Main Street Artists Gallery & Studio - Fine artists working, inspiring and supporting one another
My Blog

Abstract Thinking

Abstract thinking
 
 
For three days in May, MSA Studio 458 was filled with energy, focus, color and risk-taking. Six MSA members joined another 12 artists and all were fully engaged in learning how to create abstract art as guided by Debora Stewart during this workshop sponsored by the Pastel Society of Western New York.
 
Debora Stewart is a signature member of the Pastel Society of America, a member of the Master's Circle of the International Association of Pastel Societies and the author of a Northlight book titled Abstract Art Painting: Expressions in Mixed Media. She teaches workshops in abstraction throughout the U.S. and her work is available through galleries in Arizona, Georgia, Wisconsin, Iowa and Illinois.
 
The artists at the workshop were friendly, interesting and ready to learn. And, it was especially nice to be with my MSA colleagues Gabby Lodder, Diane Bellenger, Linda Cala, Jackie Lippa and Margot Fass –  they were all fun and supportive.
 
Materials and approaches that Debora introduced us to opened up many new possibilities for our creation of abstract art. I particularly loved the freedom I experienced on Day 1. To begin, Deborah guided us in a warm-up activity. We needed a piece of compressed charcoal and large newsprint. She stated a word and we made lines and marks on our paper.
 
I worked over the whole page and very much enjoyed the large movements I made with my arm to create  the various marks. I surprised myself with my strong response to "anger." I really felt the anger that had been sitting inside of me because of injury and weakness of a dear elderly friend because I think questionable medical practices contributed to her condition.
 
After releasing these feelings on the paper I was free to take delight in a much lighter word that woke up memories of a recent beautiful RPO concert. This activity truly was a warm-up and an opening up to the activities that were to follow. I have since made a "bag of words" for myself to use as a warm-up often when I work.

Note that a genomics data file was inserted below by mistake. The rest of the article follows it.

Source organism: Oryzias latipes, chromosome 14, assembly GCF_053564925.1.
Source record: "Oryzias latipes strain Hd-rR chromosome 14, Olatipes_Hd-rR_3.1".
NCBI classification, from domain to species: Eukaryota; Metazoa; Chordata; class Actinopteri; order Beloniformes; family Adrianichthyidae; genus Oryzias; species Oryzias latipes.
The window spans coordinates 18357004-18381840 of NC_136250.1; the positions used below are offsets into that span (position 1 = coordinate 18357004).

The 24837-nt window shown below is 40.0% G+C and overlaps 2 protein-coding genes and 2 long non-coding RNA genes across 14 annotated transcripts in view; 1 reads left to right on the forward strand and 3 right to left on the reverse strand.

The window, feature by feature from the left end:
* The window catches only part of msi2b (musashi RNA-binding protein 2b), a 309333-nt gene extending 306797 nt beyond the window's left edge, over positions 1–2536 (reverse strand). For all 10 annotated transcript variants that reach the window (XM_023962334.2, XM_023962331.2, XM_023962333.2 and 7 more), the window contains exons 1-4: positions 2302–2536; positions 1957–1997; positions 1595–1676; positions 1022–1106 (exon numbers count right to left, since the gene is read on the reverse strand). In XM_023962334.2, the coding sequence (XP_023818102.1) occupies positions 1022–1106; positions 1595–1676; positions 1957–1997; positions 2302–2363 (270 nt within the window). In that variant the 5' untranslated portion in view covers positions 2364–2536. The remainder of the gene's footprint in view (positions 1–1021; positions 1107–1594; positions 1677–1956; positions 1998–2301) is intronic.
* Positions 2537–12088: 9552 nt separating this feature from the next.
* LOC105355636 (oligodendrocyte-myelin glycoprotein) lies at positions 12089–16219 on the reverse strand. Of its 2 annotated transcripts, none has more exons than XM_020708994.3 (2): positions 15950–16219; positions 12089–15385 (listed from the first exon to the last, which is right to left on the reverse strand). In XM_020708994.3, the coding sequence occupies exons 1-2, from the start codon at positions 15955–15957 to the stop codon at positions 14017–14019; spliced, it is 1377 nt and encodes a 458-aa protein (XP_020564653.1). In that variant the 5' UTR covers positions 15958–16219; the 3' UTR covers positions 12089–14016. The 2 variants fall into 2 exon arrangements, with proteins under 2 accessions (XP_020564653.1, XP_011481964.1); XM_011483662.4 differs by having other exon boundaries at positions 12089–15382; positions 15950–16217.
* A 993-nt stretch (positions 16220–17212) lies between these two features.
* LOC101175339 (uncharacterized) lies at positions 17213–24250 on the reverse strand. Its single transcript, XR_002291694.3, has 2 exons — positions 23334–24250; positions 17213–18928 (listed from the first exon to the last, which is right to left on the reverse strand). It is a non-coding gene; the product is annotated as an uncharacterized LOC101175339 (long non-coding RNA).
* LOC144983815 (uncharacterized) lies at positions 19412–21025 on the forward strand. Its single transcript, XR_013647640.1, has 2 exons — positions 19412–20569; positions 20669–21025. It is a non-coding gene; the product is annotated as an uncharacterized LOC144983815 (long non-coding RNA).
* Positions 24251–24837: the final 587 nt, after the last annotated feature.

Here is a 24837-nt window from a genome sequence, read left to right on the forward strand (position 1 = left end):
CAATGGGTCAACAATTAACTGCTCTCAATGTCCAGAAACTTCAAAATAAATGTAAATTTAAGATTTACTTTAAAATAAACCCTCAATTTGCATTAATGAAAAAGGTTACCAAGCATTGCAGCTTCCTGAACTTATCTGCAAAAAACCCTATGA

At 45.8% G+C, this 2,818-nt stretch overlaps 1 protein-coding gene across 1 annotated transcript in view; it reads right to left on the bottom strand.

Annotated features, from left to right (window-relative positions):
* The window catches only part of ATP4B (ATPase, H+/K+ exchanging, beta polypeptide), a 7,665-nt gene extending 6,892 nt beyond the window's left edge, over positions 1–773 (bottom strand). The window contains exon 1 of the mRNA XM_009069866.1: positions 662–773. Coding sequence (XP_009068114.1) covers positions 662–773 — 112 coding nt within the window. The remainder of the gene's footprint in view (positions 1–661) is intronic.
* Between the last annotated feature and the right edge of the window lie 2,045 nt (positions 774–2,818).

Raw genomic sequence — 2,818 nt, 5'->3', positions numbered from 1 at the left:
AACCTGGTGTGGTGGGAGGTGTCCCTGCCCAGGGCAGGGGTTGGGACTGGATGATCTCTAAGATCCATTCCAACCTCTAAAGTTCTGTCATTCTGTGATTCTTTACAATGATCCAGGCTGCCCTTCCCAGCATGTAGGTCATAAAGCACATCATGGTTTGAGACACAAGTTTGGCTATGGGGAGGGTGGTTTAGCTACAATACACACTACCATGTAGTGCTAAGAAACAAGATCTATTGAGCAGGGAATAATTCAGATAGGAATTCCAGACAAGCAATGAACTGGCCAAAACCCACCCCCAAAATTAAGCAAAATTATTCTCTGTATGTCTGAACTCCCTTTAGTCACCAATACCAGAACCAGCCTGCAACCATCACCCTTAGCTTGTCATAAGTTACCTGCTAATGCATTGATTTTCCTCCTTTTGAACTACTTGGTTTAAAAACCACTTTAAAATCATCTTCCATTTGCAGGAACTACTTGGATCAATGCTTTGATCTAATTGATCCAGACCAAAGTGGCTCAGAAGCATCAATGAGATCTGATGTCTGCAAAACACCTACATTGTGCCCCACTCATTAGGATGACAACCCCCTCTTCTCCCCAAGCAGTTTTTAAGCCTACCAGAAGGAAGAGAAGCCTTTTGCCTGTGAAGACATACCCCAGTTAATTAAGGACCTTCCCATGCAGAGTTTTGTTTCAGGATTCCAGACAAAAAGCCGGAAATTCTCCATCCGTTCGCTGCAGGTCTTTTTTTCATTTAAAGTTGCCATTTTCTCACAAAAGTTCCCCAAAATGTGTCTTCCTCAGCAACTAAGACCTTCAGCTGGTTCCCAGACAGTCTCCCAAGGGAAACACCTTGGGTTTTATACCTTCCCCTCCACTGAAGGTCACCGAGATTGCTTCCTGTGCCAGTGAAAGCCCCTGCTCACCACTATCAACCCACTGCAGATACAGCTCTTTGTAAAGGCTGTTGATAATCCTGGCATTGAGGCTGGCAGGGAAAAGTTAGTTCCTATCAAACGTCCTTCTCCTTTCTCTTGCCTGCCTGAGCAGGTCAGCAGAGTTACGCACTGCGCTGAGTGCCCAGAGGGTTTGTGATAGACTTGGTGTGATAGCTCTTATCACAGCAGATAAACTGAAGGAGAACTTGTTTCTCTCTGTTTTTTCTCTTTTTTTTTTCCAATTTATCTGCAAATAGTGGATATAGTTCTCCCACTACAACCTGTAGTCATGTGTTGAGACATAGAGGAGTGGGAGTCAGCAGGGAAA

Another process I really liked was to use a viewfinder to locate abstract images in a black and white picture. I borrowed one of Debora’s that was from a photo of a cliff in Maine. What a delightful challenge to hunt for the lines, shapes, textures and directions that make up an abstract image! I made at least five or six small images and then a larger one that I think is quite strong. Then Debora modeled choosing a range of values from a pair of complementary colors to use in an image. I made a small, colorful abstract and then one that is 8-by-8 inches. There was a lot to explore with orange and blue and different shades and values from these families.

I want to continue exploring an abstract approach to art using the processes and materials Debora introduced. I think within the next year that the walls of MSA and the PSWNY art shows will have some vibrant and colorful abstract art work on display. It was a very successful workshop!
 

-- Sue Henry

Deborah Stewart doing a portrait demo









MSA members and workshop participants, Diane Bellenger and Gabriele Lodder















Abstract by Sue Henry

2 Comments to Abstract Thinking:

Comments RSS
Anonymous on Saturday, September 09, 2017 2:56 AM
Reply to comment


cv editor online on Saturday, September 09, 2017 6:14 PM
Abstrat thinking is known to be the best absolute thinking.This type of thinking is known to be the best unique thinking for the future known abstract thought.There are also a type of best part in it which is abstract.
Reply to comment

Add a Comment

Your Name:
Email Address: (Required)
Website:
Comment:
Make your text bigger, bold, italic and more with HTML tags. We'll show you how.
Post Comment
RSS

Recent Posts

And so it begins...
Animals Have Feelings Too
Pressing Matters
Memories, Feelings, Interpretations, and Truth
Finding Color in Black and White

Categories

Art Tips/Information
Blog
member news
powered by